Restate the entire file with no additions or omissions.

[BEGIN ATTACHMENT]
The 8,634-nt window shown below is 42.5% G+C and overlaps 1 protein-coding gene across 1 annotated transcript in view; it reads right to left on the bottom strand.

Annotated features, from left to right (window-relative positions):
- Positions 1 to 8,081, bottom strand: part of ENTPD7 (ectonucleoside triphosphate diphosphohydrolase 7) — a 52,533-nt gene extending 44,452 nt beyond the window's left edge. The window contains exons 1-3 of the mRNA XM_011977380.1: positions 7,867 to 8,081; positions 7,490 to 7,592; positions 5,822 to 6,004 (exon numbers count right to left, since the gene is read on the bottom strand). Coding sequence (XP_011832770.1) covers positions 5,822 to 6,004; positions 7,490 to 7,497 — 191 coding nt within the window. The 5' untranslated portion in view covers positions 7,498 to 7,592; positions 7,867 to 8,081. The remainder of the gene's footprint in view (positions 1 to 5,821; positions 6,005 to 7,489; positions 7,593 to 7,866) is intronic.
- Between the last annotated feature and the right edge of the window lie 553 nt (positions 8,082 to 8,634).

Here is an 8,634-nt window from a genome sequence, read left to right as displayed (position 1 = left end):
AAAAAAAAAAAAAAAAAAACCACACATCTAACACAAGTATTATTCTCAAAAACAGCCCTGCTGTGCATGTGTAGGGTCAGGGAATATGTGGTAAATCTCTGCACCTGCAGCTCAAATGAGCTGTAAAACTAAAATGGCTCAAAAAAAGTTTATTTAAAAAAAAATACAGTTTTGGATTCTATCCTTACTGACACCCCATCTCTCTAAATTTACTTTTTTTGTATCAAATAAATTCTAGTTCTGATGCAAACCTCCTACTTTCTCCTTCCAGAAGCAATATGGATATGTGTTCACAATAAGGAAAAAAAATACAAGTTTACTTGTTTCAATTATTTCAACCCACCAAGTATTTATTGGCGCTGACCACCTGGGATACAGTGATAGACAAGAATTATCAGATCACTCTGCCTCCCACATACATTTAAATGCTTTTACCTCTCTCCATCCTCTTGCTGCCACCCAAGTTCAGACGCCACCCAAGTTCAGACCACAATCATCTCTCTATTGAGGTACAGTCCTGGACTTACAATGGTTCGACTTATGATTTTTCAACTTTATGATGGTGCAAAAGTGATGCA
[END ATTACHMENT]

The 8,634-nt window shown below is 42.5% G+C and overlaps 1 protein-coding gene across 1 annotated transcript in view; it reads right to left on the bottom strand.

Annotated features, from left to right (window-relative positions):
- Positions 1 to 8,081, bottom strand: part of ENTPD7 (ectonucleoside triphosphate diphosphohydrolase 7) — a 52,533-nt gene extending 44,452 nt beyond the window's left edge. The window contains exons 1-3 of the mRNA XM_011977380.1: positions 7,867 to 8,081; positions 7,490 to 7,592; positions 5,822 to 6,004 (exon numbers count right to left, since the gene is read on the bottom strand). Coding sequence (XP_011832770.1) covers positions 5,822 to 6,004; positions 7,490 to 7,497 — 191 coding nt within the window. The 5' untranslated portion in view covers positions 7,498 to 7,592; positions 7,867 to 8,081. The remainder of the gene's footprint in view (positions 1 to 5,821; positions 6,005 to 7,489; positions 7,593 to 7,866) is intronic.
- Between the last annotated feature and the right edge of the window lie 553 nt (positions 8,082 to 8,634).

Here is an 8,634-nt window from a genome sequence, read left to right as displayed (position 1 = left end):
AAAAAAAAAAAAAAAAAAACCACACATCTAACACAAGTATTATTCTCAAAAACAGCCCTGCTGTGCATGTGTAGGGTCAGGGAATATGTGGTAAATCTCTGCACCTGCAGCTCAAATGAGCTGTAAAACTAAAATGGCTCAAAAAAAGTTTATTTAAAAAAAAATACAGTTTTGGATTCTATCCTTACTGACACCCCATCTCTCTAAATTTACTTTTTTTGTATCAAATAAATTCTAGTTCTGATGCAAACCTCCTACTTTCTCCTTCCAGAAGCAATATGGATATGTGTTCACAATAAGGAAAAAAAATACAAGTTTACTTGTTTCAATTATTTCAACCCACCAAGTATTTATTGGCGCTGACCACCTGGGATACAGTGATAGACAAGAATTATCAGATCACTCTGCCTCCCACATACATTTAAATGCTTTTACCTCTCTCCATCCTCTTGCTGCCACCCAAGTTCAGACGCCACCCAAGTTCAGACCACAATCATCTCTCTATTGAGGTACAGTCCTGGACTTACAATGGTTCGACTTATGATTTTTCAACTTTATGATGGTGCAAAAGTGATGCA